Back in 2007, the Rev. Sarath de Silva found himself in a crisis. His duties as full-time faculty at the Colombo Theological Seminary (CTS) in Colombo, Sri Lanka took up most of his weekdays. On weekends, he went to rural areas for ministry.

Thus, his two young children, Ezekiel and Sarah, were growing up missing their dad. And he could not take care of his sickly wife, Chanee, because he was often in the mission field. Sarath needed time off from ministry work to attend to his family.

IGSL sabbatical

Sarath and his family came to IGSL in 2009 after hearing about it a year earlier from his former discipler. The time was ripe as they have been serving for 19 years without taking a sabbatical.

IGSL life helped heal their family through lessons about marriage and parenting. They were able to spend quality time together and grew closer to each other. However, they almost quit when Chanee became seriously ill. Thankfully, God intervened miraculously.

Their time at IGSL also helped them realize what their next step in ministry will be. The education they received through different subjects and courses created an environment where God’s vision for their lives were made clear to them as they were molded both academically and spiritually.

Sarath finished his MDiv in Church Planting, which allowed him to learn about the house church movement in India. It was a timely message, and he decided that he would apply it to the least-reached districts in Sri Lanka.

With their priorities in family and ministry re-aligned, the de Silvas left IGSL in 2012.

Onward Christian soldier

Now back in Sri Lanka, the de Silva family has met hostility where they minister. This is because the majority of Sri Lankans are devout Buddhists who view Christianity as an anti-cultural, foreign religion. Sharing the gospel is very hard since there are many barriers to understanding and accepting the message of the gospel.

Overcoming cultural barriers

Sarath’s team overcomes the cultural barrier by understanding cultural values that are not anti-Christian and encouraging people to continue in them. They also dress in a very conservative manner when they go to Sinhala Buddhist villages. Loud sounds are minimized in worship services since Buddhists are used to the calm atmosphere of their temples.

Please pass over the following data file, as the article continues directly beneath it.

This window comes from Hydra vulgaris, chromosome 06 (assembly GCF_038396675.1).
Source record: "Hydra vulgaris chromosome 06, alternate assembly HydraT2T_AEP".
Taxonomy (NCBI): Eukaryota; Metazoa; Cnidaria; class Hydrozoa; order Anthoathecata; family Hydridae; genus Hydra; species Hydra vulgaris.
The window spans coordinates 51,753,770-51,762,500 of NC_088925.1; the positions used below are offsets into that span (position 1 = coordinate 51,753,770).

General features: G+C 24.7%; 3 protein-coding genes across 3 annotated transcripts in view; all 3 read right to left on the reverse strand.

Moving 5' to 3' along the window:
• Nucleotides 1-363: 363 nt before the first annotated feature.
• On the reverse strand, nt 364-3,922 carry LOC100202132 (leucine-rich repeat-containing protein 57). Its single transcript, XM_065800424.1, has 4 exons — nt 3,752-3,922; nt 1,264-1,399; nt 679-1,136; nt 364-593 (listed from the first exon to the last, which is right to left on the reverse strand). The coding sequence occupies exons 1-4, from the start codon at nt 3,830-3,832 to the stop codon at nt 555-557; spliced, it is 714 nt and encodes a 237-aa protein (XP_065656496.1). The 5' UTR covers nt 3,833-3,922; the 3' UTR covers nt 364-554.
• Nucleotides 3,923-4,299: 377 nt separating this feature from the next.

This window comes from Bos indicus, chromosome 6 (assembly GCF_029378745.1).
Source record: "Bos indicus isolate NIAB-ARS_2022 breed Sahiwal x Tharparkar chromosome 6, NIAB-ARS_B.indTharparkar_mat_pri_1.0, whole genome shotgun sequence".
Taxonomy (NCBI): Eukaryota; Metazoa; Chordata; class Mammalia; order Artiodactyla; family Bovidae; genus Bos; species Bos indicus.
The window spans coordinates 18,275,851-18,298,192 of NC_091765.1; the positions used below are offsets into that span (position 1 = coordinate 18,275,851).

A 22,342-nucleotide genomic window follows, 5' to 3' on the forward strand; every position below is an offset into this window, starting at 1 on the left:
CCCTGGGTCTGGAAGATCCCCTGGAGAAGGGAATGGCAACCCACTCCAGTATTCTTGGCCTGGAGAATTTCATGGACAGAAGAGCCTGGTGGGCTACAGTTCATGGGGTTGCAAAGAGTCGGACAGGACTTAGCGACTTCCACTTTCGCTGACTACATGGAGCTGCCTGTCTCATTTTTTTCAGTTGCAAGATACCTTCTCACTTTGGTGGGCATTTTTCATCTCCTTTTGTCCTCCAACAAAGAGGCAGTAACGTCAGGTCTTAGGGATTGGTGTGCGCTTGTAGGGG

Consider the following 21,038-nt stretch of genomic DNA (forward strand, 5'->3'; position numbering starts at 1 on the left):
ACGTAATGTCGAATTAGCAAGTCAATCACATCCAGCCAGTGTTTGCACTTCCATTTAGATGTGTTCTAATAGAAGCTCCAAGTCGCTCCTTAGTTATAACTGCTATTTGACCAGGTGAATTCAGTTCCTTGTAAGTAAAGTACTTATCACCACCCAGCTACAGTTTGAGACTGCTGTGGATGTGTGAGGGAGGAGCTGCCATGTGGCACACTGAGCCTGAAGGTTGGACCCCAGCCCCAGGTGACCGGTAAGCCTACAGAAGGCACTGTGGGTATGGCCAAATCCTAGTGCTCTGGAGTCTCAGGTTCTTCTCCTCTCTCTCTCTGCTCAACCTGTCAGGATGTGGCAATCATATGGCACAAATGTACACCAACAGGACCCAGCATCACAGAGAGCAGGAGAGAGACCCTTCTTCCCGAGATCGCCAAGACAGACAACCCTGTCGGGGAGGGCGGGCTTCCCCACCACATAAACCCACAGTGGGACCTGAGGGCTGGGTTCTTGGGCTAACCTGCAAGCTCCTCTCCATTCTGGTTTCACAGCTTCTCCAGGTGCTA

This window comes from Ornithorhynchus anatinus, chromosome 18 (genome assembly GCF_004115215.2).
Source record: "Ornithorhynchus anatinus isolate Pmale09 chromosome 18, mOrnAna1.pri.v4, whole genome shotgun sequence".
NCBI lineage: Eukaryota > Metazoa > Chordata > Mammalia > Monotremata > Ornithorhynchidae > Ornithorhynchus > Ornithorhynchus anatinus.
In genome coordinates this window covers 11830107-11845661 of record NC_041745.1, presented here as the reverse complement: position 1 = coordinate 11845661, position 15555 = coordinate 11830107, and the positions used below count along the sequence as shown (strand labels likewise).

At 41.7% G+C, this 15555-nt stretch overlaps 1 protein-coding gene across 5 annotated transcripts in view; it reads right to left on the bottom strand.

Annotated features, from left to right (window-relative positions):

Building house churches

One of the most difficult challenges is changing the way local church workers think. Because their concept of church has always been connected with a building and not people, they have difficulty grasping church planting and spiritual multiplication. They believe that a church should have a building within the second year of its existence.

But this conventional way of doing church poses risks. It is difficult to register a church in Sri Lanka, and bringing people to one place of worship could be dangerous since hostile groups could have it shut down by force.

However, it would be harder to take a stand against people meeting in homes in different neighborhoods. This, Sarath believes, is where the house church movement can make a quiet but significant impact in reaching people for Christ.

Together with his disciples, Sarath started holding prayer meetings in a certain village. After several weeks, they started their first house church there.

Church alive


God has blessed the de Silvas’ efforts in ministry. They now have multiple house churches with several new believers among them. God has also enabled them to rent a house nearby so that they can rest after the seven-hour journey it takes to get to the village.

Sarath’s ministry team take turns going there, allowing him to train leaders and minister elsewhere. They have also been blessed with a training center where the house church leaders are trained.

In my Father’s house

Considering his personal crisis some years before, Sarath thanks God for each member of his household and for a second chance to enjoy family life. Ezekiel and Sarah both enjoy studying and helping Sarath in the ministry.

Earlier this year, Chanee started teaching the PIM Extension course to these four ladies. They meet every Saturday morning.

Ezekiel provides technical support while Sarah helps manage their father’s correspondence. Chanee works with women, mentoring and praying with them. She spends a lot of time praying for her family and ministry.

With his family and his household in order, Sarath is able to build house churches, one family at a time. Instead of focusing on the physical structure of a church building, the Rev. Sarath has found fulfillment in knowing that he has helped nurture the body of Christ by building up the household of God.

This online version is based on the original account written by Oliver Phil Quingco II in the book God of the Impossible (2016, OMF Literature Inc.)